“Holy cow,” Margaret said when she spotted the cat in the beam of light, “he’s riding around in the lake on that dead person.”
“What?” Savannah shrieked. “Ewww. Raaags!” she called. She then noticed something else. “Oh no; the current’s taking him away!”
“To the river?” Iris asked, her voice strained. “The lake spills into that big river, you know.”
“Yes, I know,” Savannah said impatiently. She began to row. “We’ve got to catch up to him. Help me row,” she demanded. “Someone grab the other oar and help me. We’ve got to get closer.”
Iris sucked in a breath and shivered. “To that body? Can’t the cat just swim back?”
Suddenly, Colbi shouted, “No, Dolly!” as she made a grab for the tabby, who was trying to follow the larger cat overboard.
“Why you brought those cats out here, I’ll never know,” Margaret grumbled.
“For fun and entertainment,” Savannah said sarcastically. She changed her tone. “You know why we brought them.”
“Yeah, there was no way we could leave them with whatever’s back there at the cabin,” Colbi said, now holding tightly to Dolly.
Margaret let out a sigh. “Okay, then. What’s done is done. We’d better go see if we can catch up to him.” She moved to the middle bench seat next to Savannah and took one oar from her. Handing the small flashlight to Iris, she said, “Here, light the way, will you?”
“Do we have any rope?” Savannah asked, while using an oar to turn the skiff around.
Iris frowned. “Why? Are you going to lasso the cat?”
“No, but we really should grab that body before it follows the current into the river.” When the other women protested, Savannah reasoned, “We can’t just let it float to the ocean. They might never find it.”
After searching around in the skiff using the flashlight, Iris said, “The only rope we have is the one tied to the front of the boat.”
“Auntie, you’re rowing the wrong way,” Savannah complained. “We’re going in circles. Come on, pull your oar in the other direction.”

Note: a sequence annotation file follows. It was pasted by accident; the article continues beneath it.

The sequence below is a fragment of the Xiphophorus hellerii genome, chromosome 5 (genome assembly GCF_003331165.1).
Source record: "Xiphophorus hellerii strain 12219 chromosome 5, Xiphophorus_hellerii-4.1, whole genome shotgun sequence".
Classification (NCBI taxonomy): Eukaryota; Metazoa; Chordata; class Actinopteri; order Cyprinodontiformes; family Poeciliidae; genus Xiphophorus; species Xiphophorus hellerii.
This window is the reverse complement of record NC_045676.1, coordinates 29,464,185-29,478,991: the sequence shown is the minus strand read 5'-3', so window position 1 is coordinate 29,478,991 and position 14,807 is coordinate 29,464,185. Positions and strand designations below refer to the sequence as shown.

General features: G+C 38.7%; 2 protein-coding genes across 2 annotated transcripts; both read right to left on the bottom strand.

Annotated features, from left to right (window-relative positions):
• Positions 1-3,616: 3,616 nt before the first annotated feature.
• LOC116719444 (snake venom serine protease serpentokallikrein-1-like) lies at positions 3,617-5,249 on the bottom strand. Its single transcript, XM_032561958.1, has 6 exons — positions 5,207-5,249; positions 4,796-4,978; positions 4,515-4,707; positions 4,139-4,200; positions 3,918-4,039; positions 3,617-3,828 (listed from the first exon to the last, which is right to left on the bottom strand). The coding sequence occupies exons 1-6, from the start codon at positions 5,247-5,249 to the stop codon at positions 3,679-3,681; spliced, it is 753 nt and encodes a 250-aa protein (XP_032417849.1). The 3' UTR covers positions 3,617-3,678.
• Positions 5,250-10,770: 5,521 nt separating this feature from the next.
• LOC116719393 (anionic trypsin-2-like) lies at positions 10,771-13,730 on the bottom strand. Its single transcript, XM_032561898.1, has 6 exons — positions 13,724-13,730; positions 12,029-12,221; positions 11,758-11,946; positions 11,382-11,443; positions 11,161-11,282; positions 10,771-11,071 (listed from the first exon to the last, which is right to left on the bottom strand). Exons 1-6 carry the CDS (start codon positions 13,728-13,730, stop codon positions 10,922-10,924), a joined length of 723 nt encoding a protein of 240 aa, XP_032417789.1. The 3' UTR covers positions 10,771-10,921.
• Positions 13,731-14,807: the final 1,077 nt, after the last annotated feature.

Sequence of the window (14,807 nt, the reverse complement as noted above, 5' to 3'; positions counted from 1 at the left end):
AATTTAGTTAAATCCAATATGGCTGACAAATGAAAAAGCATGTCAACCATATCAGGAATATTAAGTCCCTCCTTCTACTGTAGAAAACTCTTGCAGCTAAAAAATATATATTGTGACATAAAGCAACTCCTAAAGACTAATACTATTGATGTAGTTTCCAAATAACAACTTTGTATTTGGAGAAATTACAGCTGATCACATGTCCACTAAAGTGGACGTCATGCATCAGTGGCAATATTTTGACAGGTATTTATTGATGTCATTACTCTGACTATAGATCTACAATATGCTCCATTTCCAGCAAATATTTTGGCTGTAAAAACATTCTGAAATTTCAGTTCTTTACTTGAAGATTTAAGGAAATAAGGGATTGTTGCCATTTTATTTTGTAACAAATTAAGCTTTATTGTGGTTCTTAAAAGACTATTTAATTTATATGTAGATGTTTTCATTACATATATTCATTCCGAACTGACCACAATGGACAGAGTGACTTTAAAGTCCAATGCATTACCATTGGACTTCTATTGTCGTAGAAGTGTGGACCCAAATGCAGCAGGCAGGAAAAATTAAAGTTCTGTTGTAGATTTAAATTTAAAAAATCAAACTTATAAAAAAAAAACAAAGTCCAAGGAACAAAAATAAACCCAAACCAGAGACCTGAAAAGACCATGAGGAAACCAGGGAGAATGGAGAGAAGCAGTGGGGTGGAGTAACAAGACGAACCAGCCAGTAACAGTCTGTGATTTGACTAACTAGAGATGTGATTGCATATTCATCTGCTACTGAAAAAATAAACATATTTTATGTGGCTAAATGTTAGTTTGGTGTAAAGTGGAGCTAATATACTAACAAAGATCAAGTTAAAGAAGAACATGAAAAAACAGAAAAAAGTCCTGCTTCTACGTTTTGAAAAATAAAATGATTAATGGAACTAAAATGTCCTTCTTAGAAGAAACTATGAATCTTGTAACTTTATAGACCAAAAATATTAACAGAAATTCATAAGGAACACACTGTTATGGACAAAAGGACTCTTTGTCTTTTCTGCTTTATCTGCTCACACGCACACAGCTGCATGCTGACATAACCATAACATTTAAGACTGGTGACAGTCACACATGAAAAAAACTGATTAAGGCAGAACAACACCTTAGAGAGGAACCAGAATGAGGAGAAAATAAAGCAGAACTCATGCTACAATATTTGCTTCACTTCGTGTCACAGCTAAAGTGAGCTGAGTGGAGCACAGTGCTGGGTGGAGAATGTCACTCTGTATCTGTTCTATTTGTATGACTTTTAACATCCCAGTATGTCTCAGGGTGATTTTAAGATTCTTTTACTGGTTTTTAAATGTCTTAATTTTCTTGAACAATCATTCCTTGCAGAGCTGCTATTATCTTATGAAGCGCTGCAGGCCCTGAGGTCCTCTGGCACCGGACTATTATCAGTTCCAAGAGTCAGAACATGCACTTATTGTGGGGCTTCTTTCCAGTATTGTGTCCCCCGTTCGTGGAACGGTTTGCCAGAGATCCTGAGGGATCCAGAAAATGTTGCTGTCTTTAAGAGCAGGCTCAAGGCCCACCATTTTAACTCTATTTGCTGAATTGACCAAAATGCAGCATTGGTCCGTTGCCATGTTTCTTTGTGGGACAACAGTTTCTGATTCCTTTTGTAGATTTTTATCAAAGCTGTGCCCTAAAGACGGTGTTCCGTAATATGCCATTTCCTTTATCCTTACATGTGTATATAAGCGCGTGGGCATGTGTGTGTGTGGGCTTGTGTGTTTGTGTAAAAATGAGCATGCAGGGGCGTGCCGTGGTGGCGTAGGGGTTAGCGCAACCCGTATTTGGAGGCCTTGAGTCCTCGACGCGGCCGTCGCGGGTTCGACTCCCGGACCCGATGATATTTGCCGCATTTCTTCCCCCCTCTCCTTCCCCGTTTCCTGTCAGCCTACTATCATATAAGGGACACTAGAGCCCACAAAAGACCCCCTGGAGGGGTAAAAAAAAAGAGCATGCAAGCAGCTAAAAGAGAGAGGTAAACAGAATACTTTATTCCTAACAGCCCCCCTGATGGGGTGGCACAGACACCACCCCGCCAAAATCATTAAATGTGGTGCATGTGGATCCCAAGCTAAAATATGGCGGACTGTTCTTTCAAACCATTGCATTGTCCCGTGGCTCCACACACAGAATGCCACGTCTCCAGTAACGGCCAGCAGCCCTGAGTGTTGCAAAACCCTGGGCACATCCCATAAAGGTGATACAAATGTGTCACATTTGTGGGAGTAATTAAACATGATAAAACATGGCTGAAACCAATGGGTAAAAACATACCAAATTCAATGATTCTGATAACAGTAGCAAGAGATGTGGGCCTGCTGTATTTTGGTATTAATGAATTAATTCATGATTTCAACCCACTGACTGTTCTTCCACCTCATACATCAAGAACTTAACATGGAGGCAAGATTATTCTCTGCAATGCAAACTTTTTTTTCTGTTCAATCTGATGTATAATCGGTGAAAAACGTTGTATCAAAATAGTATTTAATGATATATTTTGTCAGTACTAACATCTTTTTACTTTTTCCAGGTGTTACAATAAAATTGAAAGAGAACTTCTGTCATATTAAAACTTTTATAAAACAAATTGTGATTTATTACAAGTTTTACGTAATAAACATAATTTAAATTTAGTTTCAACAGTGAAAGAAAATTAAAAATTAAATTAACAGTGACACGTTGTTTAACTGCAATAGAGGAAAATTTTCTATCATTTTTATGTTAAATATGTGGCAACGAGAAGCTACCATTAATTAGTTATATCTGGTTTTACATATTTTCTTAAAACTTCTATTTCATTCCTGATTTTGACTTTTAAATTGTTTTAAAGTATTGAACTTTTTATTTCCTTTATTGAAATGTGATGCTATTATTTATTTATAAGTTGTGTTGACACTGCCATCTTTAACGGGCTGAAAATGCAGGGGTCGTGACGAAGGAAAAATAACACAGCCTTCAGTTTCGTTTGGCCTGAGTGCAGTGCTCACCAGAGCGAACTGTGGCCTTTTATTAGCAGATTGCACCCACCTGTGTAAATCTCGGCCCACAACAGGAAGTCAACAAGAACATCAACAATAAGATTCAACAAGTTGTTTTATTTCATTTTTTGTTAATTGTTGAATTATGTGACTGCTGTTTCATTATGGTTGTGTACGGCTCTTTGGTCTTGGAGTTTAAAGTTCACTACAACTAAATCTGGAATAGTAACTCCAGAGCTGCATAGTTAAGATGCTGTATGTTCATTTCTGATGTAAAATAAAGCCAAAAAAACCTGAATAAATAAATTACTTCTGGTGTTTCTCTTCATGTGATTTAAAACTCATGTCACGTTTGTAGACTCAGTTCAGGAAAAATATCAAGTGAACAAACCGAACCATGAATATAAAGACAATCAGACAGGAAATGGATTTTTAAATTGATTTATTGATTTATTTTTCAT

Margaret snapped, “Why don’t you do the rowing, since you know so much about it.”
“Okay, I will,” Savannah said, reaching for the second oar. “Move back up front, will you? And start untying that rope.” When Margaret’s movement caused the boat to rock, the three other women let out a yelp and Margaret dropped awkwardly onto the wooden seat at the bow.
“Now shine the light out there, Iris. I’ve lost track of Rags.”
“Darn,” Iris lamented, “I don’t think this little light will shine that far. I can’t see him. Row faster, Savannah. Row faster.”
After what seemed like an eternity, Margaret shouted, “I see him! There he is, straight ahead. She then spoke more quietly. “Do you suppose…”
“What?” the others asked.
“Well, I was wondering how that guy got dead. Could Amos Sledge, or whoever that was back at the cabin, have killed him? Or maybe he saw what we saw on the road last night and had a heart attack.”
Colbi, who was still holding tightly to her tabby cat, said, “Sheesh, Maggie. Why’d you have to bring that up?”
“Keep rowing, Savannah,” Iris said. “We’re getting closer.”
“What’s he doing?” she asked while she rowed “Can you see what he’s doing?”
“Well,” Margaret said, squinting into the night, “the body’s still floating and Rags is still sitting on top of it.” She shook her head. “What is he thinking?”
“Who?” Iris asked.
“The damn cat! What cat jumps out of a boat and sits on the back of a dead person?” She wrapped her coat more tightly around herself. “Do we even want him back in the boat?”
“Rags?” Savannah asked. “Of course we want him back in the boat. There he is, Auntie. See if you can get your hands on him.”
“Me?” she complained. “Why me?”
“Because you’re the closest to him,” Savannah hissed.
“I don’t want to touch that…”
“Then move out of the way and let Colbi do it,” Savannah scolded.
“No don’t move,” Colbi said. “You’ll tip the boat and the last place I want to be is in the water…with a body!”
“We’re almost there, Auntie. Now get ready to grab him,” Savannah instructed.
“I have his leash,” Margaret said. “I’ll pull on it, but he might get wet.”
“I don’t care, just get him back in the boat!”
“Yup, he got wet,” Margaret said. “Sorry, Rags.”
Before the women knew what had happened, the soggy cat made a leap and landed in the boat. He shook and twisted and licked, trying to dry himself off, as the women chuckled at the spectacle.
“Hold onto his leash,” Savannah said, passing it back to Colbi. “Now Auntie, I’m going to pull the boat up next to the body. When I’m close enough, I want you to tie that rope to it.”
“Heck, does it matter? A foot, arm…whatever you can grab,” Savannah said.